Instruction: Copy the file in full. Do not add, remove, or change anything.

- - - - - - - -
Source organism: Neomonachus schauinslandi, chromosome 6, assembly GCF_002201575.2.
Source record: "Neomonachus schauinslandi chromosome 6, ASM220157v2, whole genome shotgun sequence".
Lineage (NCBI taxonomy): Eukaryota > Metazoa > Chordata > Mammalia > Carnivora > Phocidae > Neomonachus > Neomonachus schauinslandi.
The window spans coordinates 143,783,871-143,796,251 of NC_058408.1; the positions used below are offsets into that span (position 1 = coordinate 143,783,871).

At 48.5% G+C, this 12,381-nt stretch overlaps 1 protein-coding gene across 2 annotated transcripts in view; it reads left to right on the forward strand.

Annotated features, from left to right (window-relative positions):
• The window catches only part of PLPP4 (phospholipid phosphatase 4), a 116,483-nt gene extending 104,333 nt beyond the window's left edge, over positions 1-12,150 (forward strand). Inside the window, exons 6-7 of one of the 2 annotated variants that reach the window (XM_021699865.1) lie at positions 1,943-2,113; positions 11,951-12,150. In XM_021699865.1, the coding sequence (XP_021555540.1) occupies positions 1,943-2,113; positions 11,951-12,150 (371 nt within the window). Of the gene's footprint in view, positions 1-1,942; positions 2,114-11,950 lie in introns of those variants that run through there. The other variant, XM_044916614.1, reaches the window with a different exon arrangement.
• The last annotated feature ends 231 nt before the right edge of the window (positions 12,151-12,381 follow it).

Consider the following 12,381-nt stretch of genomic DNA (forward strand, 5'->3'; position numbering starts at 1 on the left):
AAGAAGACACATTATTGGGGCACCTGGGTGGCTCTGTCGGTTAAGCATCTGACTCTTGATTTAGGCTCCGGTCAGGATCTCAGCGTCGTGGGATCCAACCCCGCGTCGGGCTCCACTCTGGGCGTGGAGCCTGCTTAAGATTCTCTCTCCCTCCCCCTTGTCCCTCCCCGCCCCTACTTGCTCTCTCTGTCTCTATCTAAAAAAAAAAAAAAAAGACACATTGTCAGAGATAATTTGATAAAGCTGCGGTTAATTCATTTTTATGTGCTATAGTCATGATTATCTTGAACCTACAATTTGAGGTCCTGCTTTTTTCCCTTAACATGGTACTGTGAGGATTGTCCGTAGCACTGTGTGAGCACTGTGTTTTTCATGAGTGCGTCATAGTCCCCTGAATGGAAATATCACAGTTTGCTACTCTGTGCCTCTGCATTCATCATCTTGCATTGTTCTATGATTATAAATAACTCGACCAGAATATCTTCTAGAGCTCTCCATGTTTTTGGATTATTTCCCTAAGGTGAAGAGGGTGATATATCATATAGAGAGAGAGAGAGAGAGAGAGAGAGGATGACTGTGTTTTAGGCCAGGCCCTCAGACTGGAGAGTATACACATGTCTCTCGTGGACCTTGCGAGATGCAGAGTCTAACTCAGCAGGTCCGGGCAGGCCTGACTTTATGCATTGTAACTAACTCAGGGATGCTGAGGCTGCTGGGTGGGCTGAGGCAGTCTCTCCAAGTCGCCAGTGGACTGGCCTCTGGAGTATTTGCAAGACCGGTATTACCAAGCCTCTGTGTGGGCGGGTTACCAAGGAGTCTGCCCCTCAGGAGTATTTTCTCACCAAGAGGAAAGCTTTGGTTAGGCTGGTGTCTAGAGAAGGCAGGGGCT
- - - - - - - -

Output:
Source organism: Neomonachus schauinslandi, chromosome 6, assembly GCF_002201575.2.
Source record: "Neomonachus schauinslandi chromosome 6, ASM220157v2, whole genome shotgun sequence".
Lineage (NCBI taxonomy): Eukaryota > Metazoa > Chordata > Mammalia > Carnivora > Phocidae > Neomonachus > Neomonachus schauinslandi.
The window spans coordinates 143,783,871-143,796,251 of NC_058408.1; the positions used below are offsets into that span (position 1 = coordinate 143,783,871).

At 48.5% G+C, this 12,381-nt stretch overlaps 1 protein-coding gene across 2 annotated transcripts in view; it reads left to right on the forward strand.

Annotated features, from left to right (window-relative positions):
• The window catches only part of PLPP4 (phospholipid phosphatase 4), a 116,483-nt gene extending 104,333 nt beyond the window's left edge, over positions 1-12,150 (forward strand). Inside the window, exons 6-7 of one of the 2 annotated variants that reach the window (XM_021699865.1) lie at positions 1,943-2,113; positions 11,951-12,150. In XM_021699865.1, the coding sequence (XP_021555540.1) occupies positions 1,943-2,113; positions 11,951-12,150 (371 nt within the window). Of the gene's footprint in view, positions 1-1,942; positions 2,114-11,950 lie in introns of those variants that run through there. The other variant, XM_044916614.1, reaches the window with a different exon arrangement.
• The last annotated feature ends 231 nt before the right edge of the window (positions 12,151-12,381 follow it).

Consider the following 12,381-nt stretch of genomic DNA (forward strand, 5'->3'; position numbering starts at 1 on the left):
AAGAAGACACATTATTGGGGCACCTGGGTGGCTCTGTCGGTTAAGCATCTGACTCTTGATTTAGGCTCCGGTCAGGATCTCAGCGTCGTGGGATCCAACCCCGCGTCGGGCTCCACTCTGGGCGTGGAGCCTGCTTAAGATTCTCTCTCCCTCCCCCTTGTCCCTCCCCGCCCCTACTTGCTCTCTCTGTCTCTATCTAAAAAAAAAAAAAAAAGACACATTGTCAGAGATAATTTGATAAAGCTGCGGTTAATTCATTTTTATGTGCTATAGTCATGATTATCTTGAACCTACAATTTGAGGTCCTGCTTTTTTCCCTTAACATGGTACTGTGAGGATTGTCCGTAGCACTGTGTGAGCACTGTGTTTTTCATGAGTGCGTCATAGTCCCCTGAATGGAAATATCACAGTTTGCTACTCTGTGCCTCTGCATTCATCATCTTGCATTGTTCTATGATTATAAATAACTCGACCAGAATATCTTCTAGAGCTCTCCATGTTTTTGGATTATTTCCCTAAGGTGAAGAGGGTGATATATCATATAGAGAGAGAGAGAGAGAGAGAGAGAGGATGACTGTGTTTTAGGCCAGGCCCTCAGACTGGAGAGTATACACATGTCTCTCGTGGACCTTGCGAGATGCAGAGTCTAACTCAGCAGGTCCGGGCAGGCCTGACTTTATGCATTGTAACTAACTCAGGGATGCTGAGGCTGCTGGGTGGGCTGAGGCAGTCTCTCCAAGTCGCCAGTGGACTGGCCTCTGGAGTATTTGCAAGACCGGTATTACCAAGCCTCTGTGTGGGCGGGTTACCAAGGAGTCTGCCCCTCAGGAGTATTTTCTCACCAAGAGGAAAGCTTTGGTTAGGCTGGTGTCTAGAGAAGGCAGGGGCT